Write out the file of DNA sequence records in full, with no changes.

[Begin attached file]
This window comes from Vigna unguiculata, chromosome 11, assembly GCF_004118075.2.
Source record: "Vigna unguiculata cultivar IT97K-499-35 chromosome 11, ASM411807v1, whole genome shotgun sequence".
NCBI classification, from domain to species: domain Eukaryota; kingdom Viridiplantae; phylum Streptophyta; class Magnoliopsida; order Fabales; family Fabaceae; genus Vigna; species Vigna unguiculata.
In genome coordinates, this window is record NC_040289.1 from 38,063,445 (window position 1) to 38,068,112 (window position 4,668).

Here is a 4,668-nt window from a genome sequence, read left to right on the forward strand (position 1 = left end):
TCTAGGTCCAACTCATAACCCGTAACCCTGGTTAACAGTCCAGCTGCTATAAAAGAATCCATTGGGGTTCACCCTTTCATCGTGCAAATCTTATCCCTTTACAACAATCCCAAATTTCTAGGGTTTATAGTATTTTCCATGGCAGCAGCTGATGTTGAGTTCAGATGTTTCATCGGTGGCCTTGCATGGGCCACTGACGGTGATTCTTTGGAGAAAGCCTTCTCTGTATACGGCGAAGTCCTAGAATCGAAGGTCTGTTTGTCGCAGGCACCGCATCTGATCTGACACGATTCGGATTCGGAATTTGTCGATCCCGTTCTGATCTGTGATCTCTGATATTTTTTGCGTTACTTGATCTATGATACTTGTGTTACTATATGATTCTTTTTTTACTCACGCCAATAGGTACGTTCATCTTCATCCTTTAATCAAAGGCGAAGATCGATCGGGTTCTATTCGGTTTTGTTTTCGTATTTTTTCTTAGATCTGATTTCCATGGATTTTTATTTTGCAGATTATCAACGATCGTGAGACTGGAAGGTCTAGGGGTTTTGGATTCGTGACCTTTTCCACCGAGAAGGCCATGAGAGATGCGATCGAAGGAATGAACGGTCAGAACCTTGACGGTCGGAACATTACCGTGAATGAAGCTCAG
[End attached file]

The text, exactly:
This window comes from Vigna unguiculata, chromosome 11, assembly GCF_004118075.2.
Source record: "Vigna unguiculata cultivar IT97K-499-35 chromosome 11, ASM411807v1, whole genome shotgun sequence".
NCBI classification, from domain to species: domain Eukaryota; kingdom Viridiplantae; phylum Streptophyta; class Magnoliopsida; order Fabales; family Fabaceae; genus Vigna; species Vigna unguiculata.
In genome coordinates, this window is record NC_040289.1 from 38,063,445 (window position 1) to 38,068,112 (window position 4,668).

Here is a 4,668-nt window from a genome sequence, read left to right on the forward strand (position 1 = left end):
TCTAGGTCCAACTCATAACCCGTAACCCTGGTTAACAGTCCAGCTGCTATAAAAGAATCCATTGGGGTTCACCCTTTCATCGTGCAAATCTTATCCCTTTACAACAATCCCAAATTTCTAGGGTTTATAGTATTTTCCATGGCAGCAGCTGATGTTGAGTTCAGATGTTTCATCGGTGGCCTTGCATGGGCCACTGACGGTGATTCTTTGGAGAAAGCCTTCTCTGTATACGGCGAAGTCCTAGAATCGAAGGTCTGTTTGTCGCAGGCACCGCATCTGATCTGACACGATTCGGATTCGGAATTTGTCGATCCCGTTCTGATCTGTGATCTCTGATATTTTTTGCGTTACTTGATCTATGATACTTGTGTTACTATATGATTCTTTTTTTACTCACGCCAATAGGTACGTTCATCTTCATCCTTTAATCAAAGGCGAAGATCGATCGGGTTCTATTCGGTTTTGTTTTCGTATTTTTTCTTAGATCTGATTTCCATGGATTTTTATTTTGCAGATTATCAACGATCGTGAGACTGGAAGGTCTAGGGGTTTTGGATTCGTGACCTTTTCCACCGAGAAGGCCATGAGAGATGCGATCGAAGGAATGAACGGTCAGAACCTTGACGGTCGGAACATTACCGTGAATGAAGCTCAG